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    Since you are running out of material on the Strava case, have veered to SRAM vs Campagnolo, maybe this is a good time to get your opinions on Leica cameras or Nikon vs. Canon, Chevy vs. Ford, Ginger vs. Marianne while you are at it. That should be good for 10 more pages at least. I hope you aren't running low on whatever it is you are taking.

    I'm now considering getting rid of my all Campagnolo bike.
     
  5. oldbobcat

    oldbobcat Well-Known Member

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    Well now we agree on something. But I'm learning that ignoring douchebags and letting Alf show them how to convert a hybrid to a road bike (with Campagnolo levers and Shimano derailleurs) is better time management. And more entertaining.

    So why am I here? OK, it's kinda fun. Sort of like bear-baiting.
     
  6. limerickman

    limerickman Moderator

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    Don't mean to be critical but in a society built by lawyers, for lawyers, these sort of spurious legal actions do not surprise me.
     
  7. CAMPYBOB

    CAMPYBOB Well-Known Member

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    So why am I here? OK, it's kinda fun. Sort of like bear-baiting.

    Woof!

    Hell, just reading the various comments about the suit I posted from around the intarwebz is enough to keep anyone with two brain cells still firing laughing for hours. If that's what coming out of Berzerkely these days, half of this forum must subscribe to Pravda. And NOT Strava!

    Eh...we could go back to listening to dorks reiterate the fact that T&S wheels aren't strong, heavy bike are just as good as lighter bikes, stiff wheels/frames suck, guns are icky or any number of bizarro threads. Of couse, only opinions endorsed by the hive are valid. All others will only result in fingers stuffed into ears and a chorus of "Lalalalalala".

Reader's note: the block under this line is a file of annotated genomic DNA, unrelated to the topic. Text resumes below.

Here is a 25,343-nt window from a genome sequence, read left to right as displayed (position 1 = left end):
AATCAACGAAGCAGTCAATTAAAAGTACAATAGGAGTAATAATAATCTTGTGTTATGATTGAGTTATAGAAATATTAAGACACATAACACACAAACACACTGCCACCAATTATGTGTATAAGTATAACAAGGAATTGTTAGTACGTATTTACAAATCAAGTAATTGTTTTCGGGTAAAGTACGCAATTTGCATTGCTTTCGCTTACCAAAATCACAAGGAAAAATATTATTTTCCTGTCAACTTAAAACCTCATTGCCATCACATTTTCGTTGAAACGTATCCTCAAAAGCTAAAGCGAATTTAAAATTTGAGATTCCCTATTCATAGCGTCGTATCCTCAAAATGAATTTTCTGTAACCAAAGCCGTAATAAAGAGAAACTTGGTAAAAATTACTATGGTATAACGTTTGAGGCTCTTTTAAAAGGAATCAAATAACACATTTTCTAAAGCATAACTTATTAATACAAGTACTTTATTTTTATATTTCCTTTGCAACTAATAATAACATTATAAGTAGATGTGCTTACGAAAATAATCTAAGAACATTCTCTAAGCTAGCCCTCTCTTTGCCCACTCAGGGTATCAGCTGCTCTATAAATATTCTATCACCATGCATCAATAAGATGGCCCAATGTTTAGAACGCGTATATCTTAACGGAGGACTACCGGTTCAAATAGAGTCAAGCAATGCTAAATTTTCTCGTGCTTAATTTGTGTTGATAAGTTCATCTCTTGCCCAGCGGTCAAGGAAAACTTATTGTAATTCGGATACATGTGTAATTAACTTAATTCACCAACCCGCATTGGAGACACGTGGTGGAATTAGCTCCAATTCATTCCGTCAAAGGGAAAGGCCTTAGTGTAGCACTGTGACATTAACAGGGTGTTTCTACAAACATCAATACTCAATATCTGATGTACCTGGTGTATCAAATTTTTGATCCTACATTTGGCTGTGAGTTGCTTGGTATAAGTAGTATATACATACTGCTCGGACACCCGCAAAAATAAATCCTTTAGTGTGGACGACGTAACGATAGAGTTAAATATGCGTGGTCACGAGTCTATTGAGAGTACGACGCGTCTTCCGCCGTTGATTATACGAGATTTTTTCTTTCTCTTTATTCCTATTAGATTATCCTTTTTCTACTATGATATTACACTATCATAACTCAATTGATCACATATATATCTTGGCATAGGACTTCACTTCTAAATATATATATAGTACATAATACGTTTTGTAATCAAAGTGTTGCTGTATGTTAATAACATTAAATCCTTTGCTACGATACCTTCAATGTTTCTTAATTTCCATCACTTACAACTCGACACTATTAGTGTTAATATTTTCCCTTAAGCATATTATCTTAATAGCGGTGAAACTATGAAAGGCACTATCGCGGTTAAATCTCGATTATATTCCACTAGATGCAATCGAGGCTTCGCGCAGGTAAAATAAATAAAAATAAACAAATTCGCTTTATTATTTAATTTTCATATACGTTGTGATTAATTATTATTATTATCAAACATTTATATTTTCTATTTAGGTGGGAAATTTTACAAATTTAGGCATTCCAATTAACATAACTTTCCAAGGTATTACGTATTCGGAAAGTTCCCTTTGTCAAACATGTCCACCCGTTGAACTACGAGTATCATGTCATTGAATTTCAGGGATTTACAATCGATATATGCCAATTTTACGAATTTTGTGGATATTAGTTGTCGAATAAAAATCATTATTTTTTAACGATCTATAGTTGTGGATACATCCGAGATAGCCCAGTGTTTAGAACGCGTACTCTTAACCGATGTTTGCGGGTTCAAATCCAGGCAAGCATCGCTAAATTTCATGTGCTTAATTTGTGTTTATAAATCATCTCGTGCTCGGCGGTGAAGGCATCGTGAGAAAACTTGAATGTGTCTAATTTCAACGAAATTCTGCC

Don't mean to be critical but in a society built by lawyers, for lawyers, these sort of spurious legal actions do not surprise me.

    Oh...feel free to criticize! Our society is FUBAR with libtard lawyers! Our Federal level politicians were/are mainly from our moronic Lawyer Class of citizens (it should be noted that most are regarded as just above the Untouchables...sorry J!).

    It's not so much the spuriousness (is that a real word?) than is laughable, it's the simple fact that our conditioned drones actually mouth the words, "We don't have all the facts!" and have become so sensitized and PC as to genuinely believe a piece of software...some lines of code on a website permeated by morons like...ME!...can cause folks to go out and die.

    Stravacide?

    Hells bells! If that were real I'ld be using Hypnotoad to have the numerous jackasses here run right out and commit 'Campycide'...a somewhat gruesome method of impaling themselves on shimaNO brake levers that have been purposefully dulled by dragging them across the sacred rock high atop the Croce de Aune. OMIGAWD! Now I've done it! alienator's next of kin are already on the phone to the family shark!

    I can only hope I remembered to edit the Campycide instructions to include the placement of a pair of cones around the death site and strengthen the disclaimer on page one of the site signup!

    Again kiddees...repeat after me: It's NOT my fault!
     
  8. Ryan Weld

    Ryan Weld New Member

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    Society is unfair, personal responsibility is gone away from us.I just cann't imagine if there's a world war, how it becomes ……But we wouldn't dare ,as i know some people scale death than anyone else.
     
  9. AlanG

    AlanG Member

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    Don't worry. The number of people making poor choices is not going down.